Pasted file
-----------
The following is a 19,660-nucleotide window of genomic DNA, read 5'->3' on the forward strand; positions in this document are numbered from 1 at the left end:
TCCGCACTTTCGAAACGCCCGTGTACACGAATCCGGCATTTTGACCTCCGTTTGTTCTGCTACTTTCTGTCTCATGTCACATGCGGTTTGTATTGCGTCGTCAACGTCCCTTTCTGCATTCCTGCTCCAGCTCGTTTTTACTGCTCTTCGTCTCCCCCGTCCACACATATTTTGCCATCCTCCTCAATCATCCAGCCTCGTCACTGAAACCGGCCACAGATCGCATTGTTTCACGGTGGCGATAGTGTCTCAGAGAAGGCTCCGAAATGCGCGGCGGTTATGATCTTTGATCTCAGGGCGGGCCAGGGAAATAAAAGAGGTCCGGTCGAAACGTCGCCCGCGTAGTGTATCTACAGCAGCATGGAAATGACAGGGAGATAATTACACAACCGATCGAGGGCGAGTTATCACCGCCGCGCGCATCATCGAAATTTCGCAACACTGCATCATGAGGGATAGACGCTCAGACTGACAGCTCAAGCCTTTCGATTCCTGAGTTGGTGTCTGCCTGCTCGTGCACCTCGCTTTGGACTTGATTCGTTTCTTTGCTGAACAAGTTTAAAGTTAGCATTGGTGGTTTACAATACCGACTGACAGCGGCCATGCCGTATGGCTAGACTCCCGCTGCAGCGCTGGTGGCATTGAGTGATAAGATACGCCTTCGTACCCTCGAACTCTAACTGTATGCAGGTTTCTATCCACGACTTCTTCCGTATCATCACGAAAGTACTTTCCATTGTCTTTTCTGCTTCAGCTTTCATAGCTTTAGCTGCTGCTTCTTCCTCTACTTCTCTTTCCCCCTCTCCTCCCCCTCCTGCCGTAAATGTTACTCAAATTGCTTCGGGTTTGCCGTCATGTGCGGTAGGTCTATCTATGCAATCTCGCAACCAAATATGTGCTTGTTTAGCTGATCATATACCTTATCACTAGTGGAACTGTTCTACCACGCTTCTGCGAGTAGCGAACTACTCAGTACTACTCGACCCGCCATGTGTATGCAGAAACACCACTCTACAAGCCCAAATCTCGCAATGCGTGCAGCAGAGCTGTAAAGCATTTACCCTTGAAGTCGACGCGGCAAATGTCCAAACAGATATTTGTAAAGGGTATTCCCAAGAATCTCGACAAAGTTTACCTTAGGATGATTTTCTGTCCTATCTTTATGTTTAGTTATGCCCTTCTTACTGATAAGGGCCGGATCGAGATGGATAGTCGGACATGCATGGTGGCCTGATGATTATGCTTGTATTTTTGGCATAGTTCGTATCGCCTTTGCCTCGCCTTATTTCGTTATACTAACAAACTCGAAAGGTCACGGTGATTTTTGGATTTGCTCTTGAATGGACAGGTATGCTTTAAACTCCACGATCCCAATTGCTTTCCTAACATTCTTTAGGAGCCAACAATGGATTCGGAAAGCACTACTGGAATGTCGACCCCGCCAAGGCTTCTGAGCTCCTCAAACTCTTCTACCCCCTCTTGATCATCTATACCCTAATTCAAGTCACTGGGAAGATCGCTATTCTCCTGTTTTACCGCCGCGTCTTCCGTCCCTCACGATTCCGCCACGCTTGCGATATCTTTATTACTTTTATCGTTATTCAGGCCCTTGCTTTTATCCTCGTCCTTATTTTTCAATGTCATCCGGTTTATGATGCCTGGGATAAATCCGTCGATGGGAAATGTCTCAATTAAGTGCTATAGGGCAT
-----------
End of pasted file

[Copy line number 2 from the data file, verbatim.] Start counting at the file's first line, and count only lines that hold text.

TCCGCACTTTCGAAACGCCCGTGTACACGAATCCGGCATTTTGACCTCCGTTTGTTCTGCTACTTTCTGTCTCATGTCACATGCGGTTTGTATTGCGTCGTCAACGTCCCTTTCTGCATTCCTGCTCCAGCTCGTTTTTACTGCTCTTCGTCTCCCCCGTCCACACATATTTTGCCATCCTCCTCAATCATCCAGCCTCGTCACTGAAACCGGCCACAGATCGCATTGTTTCACGGTGGCGATAGTGTCTCAGAGAAGGCTCCGAAATGCGCGGCGGTTATGATCTTTGATCTCAGGGCGGGCCAGGGAAATAAAAGAGGTCCGGTCGAAACGTCGCCCGCGTAGTGTATCTACAGCAGCATGGAAATGACAGGGAGATAATTACACAACCGATCGAGGGCGAGTTATCACCGCCGCGCGCATCATCGAAATTTCGCAACACTGCATCATGAGGGATAGACGCTCAGACTGACAGCTCAAGCCTTTCGATTCCTGAGTTGGTGTCTGCCTGCTCGTGCACCTCGCTTTGGACTTGATTCGTTTCTTTGCTGAACAAGTTTAAAGTTAGCATTGGTGGTTTACAATACCGACTGACAGCGGCCATGCCGTATGGCTAGACTCCCGCTGCAGCGCTGGTGGCATTGAGTGATAAGATACGCCTTCGTACCCTCGAACTCTAACTGTATGCAGGTTTCTATCCACGACTTCTTCCGTATCATCACGAAAGTACTTTCCATTGTCTTTTCTGCTTCAGCTTTCATAGCTTTAGCTGCTGCTTCTTCCTCTACTTCTCTTTCCCCCTCTCCTCCCCCTCCTGCCGTAAATGTTACTCAAATTGCTTCGGGTTTGCCGTCATGTGCGGTAGGTCTATCTATGCAATCTCGCAACCAAATATGTGCTTGTTTAGCTGATCATATACCTTATCACTAGTGGAACTGTTCTACCACGCTTCTGCGAGTAGCGAACTACTCAGTACTACTCGACCCGCCATGTGTATGCAGAAACACCACTCTACAAGCCCAAATCTCGCAATGCGTGCAGCAGAGCTGTAAAGCATTTACCCTTGAAGTCGACGCGGCAAATGTCCAAACAGATATTTGTAAAGGGTATTCCCAAGAATCTCGACAAAGTTTACCTTAGGATGATTTTCTGTCCTATCTTTATGTTTAGTTATGCCCTTCTTACTGATAAGGGCCGGATCGAGATGGATAGTCGGACATGCATGGTGGCCTGATGATTATGCTTGTATTTTTGGCATAGTTCGTATCGCCTTTGCCTCGCCTTATTTCGTTATACTAACAAACTCGAAAGGTCACGGTGATTTTTGGATTTGCTCTTGAATGGACAGGTATGCTTTAAACTCCACGATCCCAATTGCTTTCCTAACATTCTTTAGGAGCCAACAATGGATTCGGAAAGCACTACTGGAATGTCGACCCCGCCAAGGCTTCTGAGCTCCTCAAACTCTTCTACCCCCTCTTGATCATCTATACCCTAATTCAAGTCACTGGGAAGATCGCTATTCTCCTGTTTTACCGCCGCGTCTTCCGTCCCTCACGATTCCGCCACGCTTGCGATATCTTTATTACTTTTATCGTTATTCAGGCCCTTGCTTTTATCCTCGTCCTTATTTTTCAATGTCATCCGGTTTATGATGCCTGGGATAAATCCGTCGATGGGAAATGTCTCAATTAAGTGCTATAGGGCAT